On borders and exploitation
What does the line that defines Medway mean and can others take advantage of it?
If you’re reading this, you’re probably somewhat familiar with the geography of Medway.
Five towns and the peninsula is the shorthand we use to describe our area, but how accurate is that?
That kind of simplification removes Cuxton and Halling from the equation, nor is it nuanced enough to explain that parts of even the main towns often sit outside of our borders.
So today we’re going to look at the border of Medway, and try and answer once and for all: What is Medway and what isn’t?
Of course, none of this has a definitive answer. For this exercise, we’re going to use the official map that defines the area that Medway Council administers, but that doesn’t necessarily reflect people’s reality in our communities. If you’re on the edge of Medway and spend most of your time in Medway, it’s easy to regard those areas as being part of our towns. But things are rarely that straightforward.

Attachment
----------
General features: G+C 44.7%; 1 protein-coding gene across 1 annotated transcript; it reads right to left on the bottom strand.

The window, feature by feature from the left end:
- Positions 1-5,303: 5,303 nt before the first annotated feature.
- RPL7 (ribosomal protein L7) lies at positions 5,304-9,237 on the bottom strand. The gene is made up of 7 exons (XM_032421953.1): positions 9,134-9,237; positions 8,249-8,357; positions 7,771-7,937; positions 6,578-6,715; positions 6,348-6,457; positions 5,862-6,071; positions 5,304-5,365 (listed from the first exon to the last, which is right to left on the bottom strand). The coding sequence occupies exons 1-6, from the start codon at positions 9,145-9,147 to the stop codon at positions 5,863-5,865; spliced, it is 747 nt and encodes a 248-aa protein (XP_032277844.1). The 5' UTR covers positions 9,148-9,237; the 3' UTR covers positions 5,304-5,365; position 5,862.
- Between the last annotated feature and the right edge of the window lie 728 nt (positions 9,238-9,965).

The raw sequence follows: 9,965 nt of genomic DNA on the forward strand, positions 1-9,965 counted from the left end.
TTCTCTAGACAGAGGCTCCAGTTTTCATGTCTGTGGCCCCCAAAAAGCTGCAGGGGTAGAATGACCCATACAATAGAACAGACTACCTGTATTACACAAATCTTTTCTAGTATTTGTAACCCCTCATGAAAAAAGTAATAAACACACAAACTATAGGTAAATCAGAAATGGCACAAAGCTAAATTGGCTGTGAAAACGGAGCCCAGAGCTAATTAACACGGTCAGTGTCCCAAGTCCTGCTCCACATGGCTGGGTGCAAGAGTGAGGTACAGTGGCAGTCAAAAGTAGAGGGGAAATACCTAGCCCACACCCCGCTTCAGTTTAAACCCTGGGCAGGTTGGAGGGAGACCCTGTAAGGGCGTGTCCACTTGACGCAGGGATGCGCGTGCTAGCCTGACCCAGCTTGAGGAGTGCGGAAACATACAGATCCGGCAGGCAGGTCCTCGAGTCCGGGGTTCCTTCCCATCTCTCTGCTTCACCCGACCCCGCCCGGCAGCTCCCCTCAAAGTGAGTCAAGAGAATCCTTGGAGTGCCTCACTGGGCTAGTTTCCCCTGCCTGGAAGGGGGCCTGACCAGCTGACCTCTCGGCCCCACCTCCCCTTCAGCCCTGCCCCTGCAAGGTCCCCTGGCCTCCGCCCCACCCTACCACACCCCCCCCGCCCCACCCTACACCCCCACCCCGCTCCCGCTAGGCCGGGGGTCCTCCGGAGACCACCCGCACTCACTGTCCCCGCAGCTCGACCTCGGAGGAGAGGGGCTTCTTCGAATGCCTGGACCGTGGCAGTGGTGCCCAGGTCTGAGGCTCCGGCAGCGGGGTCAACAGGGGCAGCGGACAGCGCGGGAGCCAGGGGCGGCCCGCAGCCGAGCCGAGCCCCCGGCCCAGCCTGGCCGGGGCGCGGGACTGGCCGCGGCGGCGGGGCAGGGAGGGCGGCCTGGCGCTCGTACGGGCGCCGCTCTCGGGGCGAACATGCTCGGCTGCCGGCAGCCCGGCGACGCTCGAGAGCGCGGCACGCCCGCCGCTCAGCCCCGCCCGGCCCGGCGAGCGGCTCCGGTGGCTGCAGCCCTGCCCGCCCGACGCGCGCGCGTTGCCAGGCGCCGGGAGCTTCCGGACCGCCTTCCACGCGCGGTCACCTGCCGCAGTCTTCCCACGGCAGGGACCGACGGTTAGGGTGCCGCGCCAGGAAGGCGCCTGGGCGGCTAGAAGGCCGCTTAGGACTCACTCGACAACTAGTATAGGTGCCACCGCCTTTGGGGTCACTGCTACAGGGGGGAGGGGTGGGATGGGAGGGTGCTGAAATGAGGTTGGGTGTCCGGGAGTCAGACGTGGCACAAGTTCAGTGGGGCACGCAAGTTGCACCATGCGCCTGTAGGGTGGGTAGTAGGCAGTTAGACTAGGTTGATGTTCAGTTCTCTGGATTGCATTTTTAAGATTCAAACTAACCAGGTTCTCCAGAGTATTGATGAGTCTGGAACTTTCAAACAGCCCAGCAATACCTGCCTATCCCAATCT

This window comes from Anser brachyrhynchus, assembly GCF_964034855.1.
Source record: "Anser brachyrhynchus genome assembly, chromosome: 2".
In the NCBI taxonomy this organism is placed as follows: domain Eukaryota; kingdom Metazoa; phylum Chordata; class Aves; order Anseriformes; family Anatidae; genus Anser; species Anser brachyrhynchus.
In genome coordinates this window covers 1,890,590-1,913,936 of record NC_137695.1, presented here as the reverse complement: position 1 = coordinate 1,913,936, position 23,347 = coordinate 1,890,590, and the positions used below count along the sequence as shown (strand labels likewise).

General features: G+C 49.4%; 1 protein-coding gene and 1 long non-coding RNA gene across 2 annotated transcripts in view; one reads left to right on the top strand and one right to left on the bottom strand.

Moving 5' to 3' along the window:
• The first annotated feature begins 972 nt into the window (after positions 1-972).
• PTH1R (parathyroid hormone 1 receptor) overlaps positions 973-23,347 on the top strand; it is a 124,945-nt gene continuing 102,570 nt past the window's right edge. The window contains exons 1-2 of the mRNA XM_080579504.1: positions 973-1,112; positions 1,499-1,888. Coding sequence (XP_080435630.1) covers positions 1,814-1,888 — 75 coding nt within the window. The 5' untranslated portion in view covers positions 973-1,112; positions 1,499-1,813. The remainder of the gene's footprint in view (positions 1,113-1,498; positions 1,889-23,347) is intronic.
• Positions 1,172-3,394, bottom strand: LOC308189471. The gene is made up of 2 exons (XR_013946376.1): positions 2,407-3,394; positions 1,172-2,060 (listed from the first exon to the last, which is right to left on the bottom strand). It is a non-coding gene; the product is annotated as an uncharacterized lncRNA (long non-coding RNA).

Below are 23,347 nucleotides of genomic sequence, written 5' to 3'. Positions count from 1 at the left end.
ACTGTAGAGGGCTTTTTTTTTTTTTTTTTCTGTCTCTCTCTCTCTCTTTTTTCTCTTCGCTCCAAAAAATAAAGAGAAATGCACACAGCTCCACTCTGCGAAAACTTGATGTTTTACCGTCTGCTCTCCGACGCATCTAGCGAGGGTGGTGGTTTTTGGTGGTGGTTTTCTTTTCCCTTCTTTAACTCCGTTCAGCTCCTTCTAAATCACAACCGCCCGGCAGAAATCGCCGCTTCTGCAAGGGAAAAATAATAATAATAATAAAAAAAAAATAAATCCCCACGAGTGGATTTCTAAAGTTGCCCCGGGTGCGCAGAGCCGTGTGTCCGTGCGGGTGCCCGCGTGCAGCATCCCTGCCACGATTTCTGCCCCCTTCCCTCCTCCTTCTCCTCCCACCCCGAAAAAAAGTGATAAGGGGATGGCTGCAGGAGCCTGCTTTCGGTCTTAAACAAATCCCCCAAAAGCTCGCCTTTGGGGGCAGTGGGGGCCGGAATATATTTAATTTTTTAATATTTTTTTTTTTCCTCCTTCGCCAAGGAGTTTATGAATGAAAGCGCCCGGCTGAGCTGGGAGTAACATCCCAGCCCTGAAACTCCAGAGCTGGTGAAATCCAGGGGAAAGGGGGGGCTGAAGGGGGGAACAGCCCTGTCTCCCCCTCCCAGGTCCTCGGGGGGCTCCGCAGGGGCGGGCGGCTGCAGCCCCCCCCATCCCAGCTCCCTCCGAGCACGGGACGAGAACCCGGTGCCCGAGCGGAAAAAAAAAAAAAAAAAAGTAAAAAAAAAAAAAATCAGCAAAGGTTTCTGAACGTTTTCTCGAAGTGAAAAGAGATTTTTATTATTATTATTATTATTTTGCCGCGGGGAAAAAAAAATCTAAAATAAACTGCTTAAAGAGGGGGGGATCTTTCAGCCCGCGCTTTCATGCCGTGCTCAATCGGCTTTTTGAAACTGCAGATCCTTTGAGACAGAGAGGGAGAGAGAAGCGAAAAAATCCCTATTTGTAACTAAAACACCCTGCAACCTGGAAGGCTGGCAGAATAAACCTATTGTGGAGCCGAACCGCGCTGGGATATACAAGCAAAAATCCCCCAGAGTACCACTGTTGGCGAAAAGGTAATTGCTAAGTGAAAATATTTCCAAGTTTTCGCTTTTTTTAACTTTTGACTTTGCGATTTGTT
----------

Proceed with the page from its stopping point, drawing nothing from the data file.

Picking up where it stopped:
Before we even begin to go in-depth on this, it’s clear from the top-level map that the shape of Medway is slightly strange. Much of this is down to Medway being formed out of existing local authorities in 1998, and no changes were made when that happened to make the borders a little more sensible.
So this is what we have:
At first glance, the most baffling parts of our border are the areas through Walderslade and Lordswood, and we’ll come to those later as they are even worse than they appear here.
We’re going to work through the border, broadly west to east, looking at the places that are on the edge, that maybe should be in Medway, or maybe shouldn’t.
Keep reading with a 7-day free trial
Subscribe to Local Authority to keep reading this post and get 7 days of free access to the full post archives.